Worst-Case Scenarios: When Disaster Strikes

Leading IT experts help answer the question: What if?

When Hurricane Katrina devastated the Gulf Coast and New Orleans in August 2005, federal officials said no one had ever conceived of such large-scale destruction, much less planned for it. From the painfully slow response to the galling red tape, it seemed as if the scope and scale of Katrina took the government by surprise.

It didn't. In August 2004, a FEMA-led exercise sought to model out the effects of a slow-moving, Category 3 hurricane striking New Orleans. The five-day project, which involved local, state, and federal agencies, as well as numerous private enterprises, forecast many of the most destructive aspects of the fictional storm, named Hurricane Pam. By all accounts, it was a forward-thinking exercise that should have prepared both the region and the nation for the fury of Katrina.

That exercise prompted Redmond magazine to run an exercise of its own. We formed a panel of leading IT experts to help us simulate four likely IT-related disasters. The chief information officer at Intel Corp., Stacy Smith, has concocted a timeline that reveals how a large financial services firm in San Francisco might weather a magnitude 6.8 earthquake. Johannes Ullrich, chief technical officer of IT training and security monitoring firm The SANS Institute, walks us through a savvy bot-net attack against an online retailer. Jack Orlove, vice president of professional services at IT consultancy Cyber Communication, shows how a localized bird flu outbreak might convulse a regional manufacturer. Finally, Madhu Beriwal, CEO of Innovative Emergency Management, offers a chilling glimpse at how a carefully crafted worm-and-virus assault could cripple an enterprise, and leave millions of people without access.

Each scenario models a viable threat, and offers IT planners insight into what to expect when the worst case becomes the real case.

Shaken Up
Distributed infrastructure and robust planning help ride out a major earthquake
Feb. 20 - Feb. 23, San Francisco, Calif.
Stacy Smith, CIO, Intel Corp.

The scene: A 6.8 magnitude earthquake, lasting 4 minutes and 20 seconds, strikes San Francisco at 4:20 a.m. on Monday, Feb. 20, 2005, causing major damage to the area. Hundreds of buildings and thousands of homes in the downtown and surrounding area suffer damage. Several water mains burst, disrupting service to major parts of downtown. Fires ignite in places where natural gas lines have broken. Power is out in many areas. Several highway overpasses on major commuter routes are damaged and others need to be inspected. The city government pleads with citizens to stay off roads so emergency services can get through. More than 3,700 people are injured, 81 dead.

Acme Financial maintains three office buildings within the hardest hit area. The only people in the buildings at the time of the quake were security guards. Trained in earthquake drills, they stop, drop and take cover as trained, avoiding injury. After the quake subsides, they use their computers' auto-dialer function to send alerts to the company's local Emergency Response Team (ERT).

Acme's two earthquake-resistant buildings sustain minimal damage, though the skybridge between them has fallen. No power is available to either building, but backup generators restore power to the data center and keep critical business functions running. Emergency power lighting enables the ERT team to assess the situation.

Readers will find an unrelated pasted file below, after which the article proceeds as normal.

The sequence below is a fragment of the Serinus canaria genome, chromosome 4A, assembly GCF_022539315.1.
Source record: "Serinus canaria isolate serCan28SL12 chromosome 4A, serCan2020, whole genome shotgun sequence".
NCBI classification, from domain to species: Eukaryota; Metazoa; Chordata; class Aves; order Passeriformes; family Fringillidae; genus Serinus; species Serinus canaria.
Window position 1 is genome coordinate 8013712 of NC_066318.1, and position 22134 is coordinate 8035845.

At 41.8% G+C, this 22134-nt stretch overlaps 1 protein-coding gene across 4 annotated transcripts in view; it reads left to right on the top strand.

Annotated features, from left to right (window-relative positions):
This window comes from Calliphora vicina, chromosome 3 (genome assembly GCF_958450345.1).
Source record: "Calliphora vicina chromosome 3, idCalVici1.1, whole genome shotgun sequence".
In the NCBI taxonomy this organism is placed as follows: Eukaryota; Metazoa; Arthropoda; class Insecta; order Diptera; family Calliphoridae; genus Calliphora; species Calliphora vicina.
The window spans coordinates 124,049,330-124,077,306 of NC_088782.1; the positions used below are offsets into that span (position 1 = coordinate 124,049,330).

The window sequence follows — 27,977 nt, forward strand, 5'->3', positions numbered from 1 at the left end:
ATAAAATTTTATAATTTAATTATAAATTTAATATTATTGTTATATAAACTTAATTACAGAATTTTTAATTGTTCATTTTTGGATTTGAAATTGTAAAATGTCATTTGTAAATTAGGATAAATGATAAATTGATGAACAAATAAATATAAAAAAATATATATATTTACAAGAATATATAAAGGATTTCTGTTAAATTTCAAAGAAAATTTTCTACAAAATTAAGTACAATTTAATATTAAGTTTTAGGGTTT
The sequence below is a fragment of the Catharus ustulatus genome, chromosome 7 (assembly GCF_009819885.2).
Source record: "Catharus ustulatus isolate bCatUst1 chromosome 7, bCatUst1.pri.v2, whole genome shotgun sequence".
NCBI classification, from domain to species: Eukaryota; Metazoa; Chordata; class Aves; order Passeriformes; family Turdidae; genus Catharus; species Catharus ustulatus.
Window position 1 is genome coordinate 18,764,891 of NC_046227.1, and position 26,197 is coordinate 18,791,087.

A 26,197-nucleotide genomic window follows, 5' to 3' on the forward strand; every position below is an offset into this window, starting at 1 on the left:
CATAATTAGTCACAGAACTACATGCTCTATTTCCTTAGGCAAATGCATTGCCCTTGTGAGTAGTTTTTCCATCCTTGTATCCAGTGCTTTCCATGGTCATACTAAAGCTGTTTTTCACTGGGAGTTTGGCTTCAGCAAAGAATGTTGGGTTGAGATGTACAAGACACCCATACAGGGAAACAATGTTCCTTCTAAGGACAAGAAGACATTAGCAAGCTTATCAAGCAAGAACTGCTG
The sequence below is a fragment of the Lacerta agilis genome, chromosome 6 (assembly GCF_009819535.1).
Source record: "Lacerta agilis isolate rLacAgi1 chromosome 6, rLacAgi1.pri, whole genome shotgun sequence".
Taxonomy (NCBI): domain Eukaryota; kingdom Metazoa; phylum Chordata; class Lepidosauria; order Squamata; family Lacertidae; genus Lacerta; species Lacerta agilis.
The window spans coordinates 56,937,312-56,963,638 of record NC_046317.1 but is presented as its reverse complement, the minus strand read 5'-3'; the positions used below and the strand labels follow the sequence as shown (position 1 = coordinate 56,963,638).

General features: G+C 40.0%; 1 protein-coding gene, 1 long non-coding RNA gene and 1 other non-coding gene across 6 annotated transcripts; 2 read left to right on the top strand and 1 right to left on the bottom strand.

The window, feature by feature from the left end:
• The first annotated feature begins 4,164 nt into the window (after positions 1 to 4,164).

The older building sustains major damage. The backup generator fails, leaving the basement-located data center without power. Fortunately, the company houses data centers in three cities as part of its disaster recovery strategy. Data is continuously mirrored in real time between data centers in San Francisco, Los Angeles and Tokyo. The biggest issues facing IT and the Business Continuity team are the closure of the city to commuters, overloaded communications networks, and the need to locate and verify the safety of local employees. In a stroke of good fortune, none of the bridges (Golden Gate, Oakland Bay and San Mateo) used for carrying high-speed data communication lines are damaged.

For backup communications, the company has developed Internet and intranet sites, a toll-free 800 number, and a team of amateur radio operators trained to move into emergency operations centers (EOCs) and establish communications. An emergency alternative workspace outside the city is equipped with Internet access and telecommunications services, including a WiMAX (802.16) access point through which any 802.11g wireless access point in the building can connect to a T1 service.

On Monday at 4:30 a.m., crisis management team members access local copies of encrypted business continuity documents on their notebooks. Using DSL and cable services, team members begin communicating from their homes via Microsoft Instant Messaging.

The crisis management team leader is stranded in another city, so the second in command steps in. IT, as part of the crisis management team, posts a notice on the Web and in a recorded phone message telling all employees to stay out of the area and work on laptops from home. Corporate policy requiring employees to take laptops home every night means most employees should have their computers with them.

Fallout: Shaken Up
  • Losses in equipment and IT infrastructure: $1.1 million
  • Distributed infrastructure saved the day, thanks to remote data backup and Web services-based applications.
  • Joint business continuity and IT earthquake planning enabled post-quake transition for home-based workforce.
  • Company will consider satellite broadband as a backup alternative for EOC and homes of key employees.

Employees needing computing equipment are directed to report to the alternative workspace the next day or as soon as they can. Directions are posted on the intranet. At 6:20 a.m., an EOC is established in the alternative workspace and one of the amateur radio operators has arrived to supply communications.

By 8 a.m. the regional phone system and local ISPs are overloaded. E-mail messages from employees trickle in through the Internet, but few phone calls make it through. By the end of the day, 50 percent of local employees have contacted the ERT to confirm that they can work from home. The next morning, nearly all members of IT and business continuity have been contacted and, unless in personal crisis, have either mobilized for recovery efforts or are performing normal job functions from home.